more, fixed broadband Connections with a download speed equal to or greater than 256 Kbit/s, in one or both directions, using technologies such as Digital Subscriber Line, cable modem, high-speed leased lines, fibre-to-the-home, powerline, satellite, fixed wireless, Wireless Local Area Network and WiMAX.
more, and mobile broadbandConnections with a download speed equal to or greater than 256 Kbit/s, in one or both directions, using technologies such as Universal Mobile Telecommunications System, high-speed Downlink Packet Access and Uplink Packet Access
more) in selected developed, developing, and transition economies.
Despite increased connectivity, Internet access (in particular broadband) remains unaffordable for many people in LDCs (ITU, 2015b). Consequently, an additional indicator on targeting broadband Internet prices, including mobile broadband, would be useful for assessing the
affordable access element of target 9.c. Reducing prices should also contribute to
significantly increase access to ICT. The Broadband Commission for Digital Development set a broadband affordability target of a cost of 5 per cent of monthly per-capita gross national incomeGross National Income is Gross Domestic Product (GDP) less net taxes on production and imports, less compensation of employees and property income payable to the rest of the world, plus the corresponding items receivable from the rest of the world (in other words, GDP less primary incomes payable to non-resident units, plus primary incomes receivable from non-resident units).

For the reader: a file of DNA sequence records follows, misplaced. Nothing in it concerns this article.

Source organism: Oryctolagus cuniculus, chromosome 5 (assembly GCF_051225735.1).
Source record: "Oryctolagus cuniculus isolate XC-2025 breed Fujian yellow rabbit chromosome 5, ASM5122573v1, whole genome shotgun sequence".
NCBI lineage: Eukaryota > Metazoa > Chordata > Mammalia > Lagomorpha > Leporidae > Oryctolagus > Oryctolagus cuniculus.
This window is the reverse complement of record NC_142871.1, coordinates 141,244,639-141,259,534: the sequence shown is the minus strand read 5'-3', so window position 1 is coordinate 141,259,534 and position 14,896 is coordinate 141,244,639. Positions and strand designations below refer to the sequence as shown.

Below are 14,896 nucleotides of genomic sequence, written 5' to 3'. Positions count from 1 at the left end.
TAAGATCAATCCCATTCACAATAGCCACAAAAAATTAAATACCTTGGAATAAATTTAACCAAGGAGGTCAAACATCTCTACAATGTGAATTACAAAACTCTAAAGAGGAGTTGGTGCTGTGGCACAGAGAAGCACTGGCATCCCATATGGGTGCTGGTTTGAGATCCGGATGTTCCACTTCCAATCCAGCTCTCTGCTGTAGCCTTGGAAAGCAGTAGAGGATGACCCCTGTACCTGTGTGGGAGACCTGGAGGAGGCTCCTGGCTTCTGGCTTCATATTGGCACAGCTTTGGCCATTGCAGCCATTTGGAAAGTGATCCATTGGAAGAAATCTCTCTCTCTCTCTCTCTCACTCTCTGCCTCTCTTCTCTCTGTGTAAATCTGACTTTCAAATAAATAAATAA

more for basic fixed-broadband services (Broadband Commission for Sustainable Development, 2015). This target was achieved in 105 out of 181 countries (58 per cent) for which data were available by 2014 (ITU, 2015b). Of the remaining 76 economies, 54 per cent were LDCs. Despite the improvement in broadband affordability and the fact that mobile broadband is becoming cheaper than fixed broadband, there is still a large gap between countries.
Figures 9.22 and 9.23 show that fixed-broadband prices can be three times higher in developing countries compared with developed countries, and mobile broadband can be twice as expensive.